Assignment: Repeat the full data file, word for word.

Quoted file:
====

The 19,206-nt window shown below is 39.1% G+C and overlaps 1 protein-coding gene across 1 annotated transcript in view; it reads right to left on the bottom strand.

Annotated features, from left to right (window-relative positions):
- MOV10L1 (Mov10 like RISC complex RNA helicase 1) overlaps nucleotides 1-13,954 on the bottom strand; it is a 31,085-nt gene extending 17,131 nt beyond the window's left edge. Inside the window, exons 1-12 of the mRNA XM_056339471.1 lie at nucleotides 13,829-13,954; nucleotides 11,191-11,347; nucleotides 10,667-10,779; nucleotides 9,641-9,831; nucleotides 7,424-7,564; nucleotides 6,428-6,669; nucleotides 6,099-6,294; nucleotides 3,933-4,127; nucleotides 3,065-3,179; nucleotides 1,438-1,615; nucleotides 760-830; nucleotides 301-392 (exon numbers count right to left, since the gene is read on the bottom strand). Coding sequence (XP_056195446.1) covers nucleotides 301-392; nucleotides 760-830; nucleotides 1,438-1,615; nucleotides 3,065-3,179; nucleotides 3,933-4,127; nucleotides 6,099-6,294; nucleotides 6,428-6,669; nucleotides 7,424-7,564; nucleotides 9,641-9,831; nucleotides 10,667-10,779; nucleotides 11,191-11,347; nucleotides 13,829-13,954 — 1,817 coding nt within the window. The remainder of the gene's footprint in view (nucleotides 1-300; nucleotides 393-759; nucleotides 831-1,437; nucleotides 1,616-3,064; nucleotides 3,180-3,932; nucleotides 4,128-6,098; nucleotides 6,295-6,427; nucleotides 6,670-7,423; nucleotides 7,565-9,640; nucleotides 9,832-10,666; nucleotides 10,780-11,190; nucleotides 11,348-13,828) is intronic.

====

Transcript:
The 19,206-nt window shown below is 39.1% G+C and overlaps 1 protein-coding gene across 1 annotated transcript in view; it reads right to left on the bottom strand.

Annotated features, from left to right (window-relative positions):
- MOV10L1 (Mov10 like RISC complex RNA helicase 1) overlaps nucleotides 1-13,954 on the bottom strand; it is a 31,085-nt gene extending 17,131 nt beyond the window's left edge. Inside the window, exons 1-12 of the mRNA XM_056339471.1 lie at nucleotides 13,829-13,954; nucleotides 11,191-11,347; nucleotides 10,667-10,779; nucleotides 9,641-9,831; nucleotides 7,424-7,564; nucleotides 6,428-6,669; nucleotides 6,099-6,294; nucleotides 3,933-4,127; nucleotides 3,065-3,179; nucleotides 1,438-1,615; nucleotides 760-830; nucleotides 301-392 (exon numbers count right to left, since the gene is read on the bottom strand). Coding sequence (XP_056195446.1) covers nucleotides 301-392; nucleotides 760-830; nucleotides 1,438-1,615; nucleotides 3,065-3,179; nucleotides 3,933-4,127; nucleotides 6,099-6,294; nucleotides 6,428-6,669; nucleotides 7,424-7,564; nucleotides 9,641-9,831; nucleotides 10,667-10,779; nucleotides 11,191-11,347; nucleotides 13,829-13,954 — 1,817 coding nt within the window. The remainder of the gene's footprint in view (nucleotides 1-300; nucleotides 393-759; nucleotides 831-1,437; nucleotides 1,616-3,064; nucleotides 3,180-3,932; nucleotides 4,128-6,098; nucleotides 6,295-6,427; nucleotides 6,670-7,423; nucleotides 7,565-9,640; nucleotides 9,832-10,666; nucleotides 10,780-11,190; nucleotides 11,348-13,828) is intronic.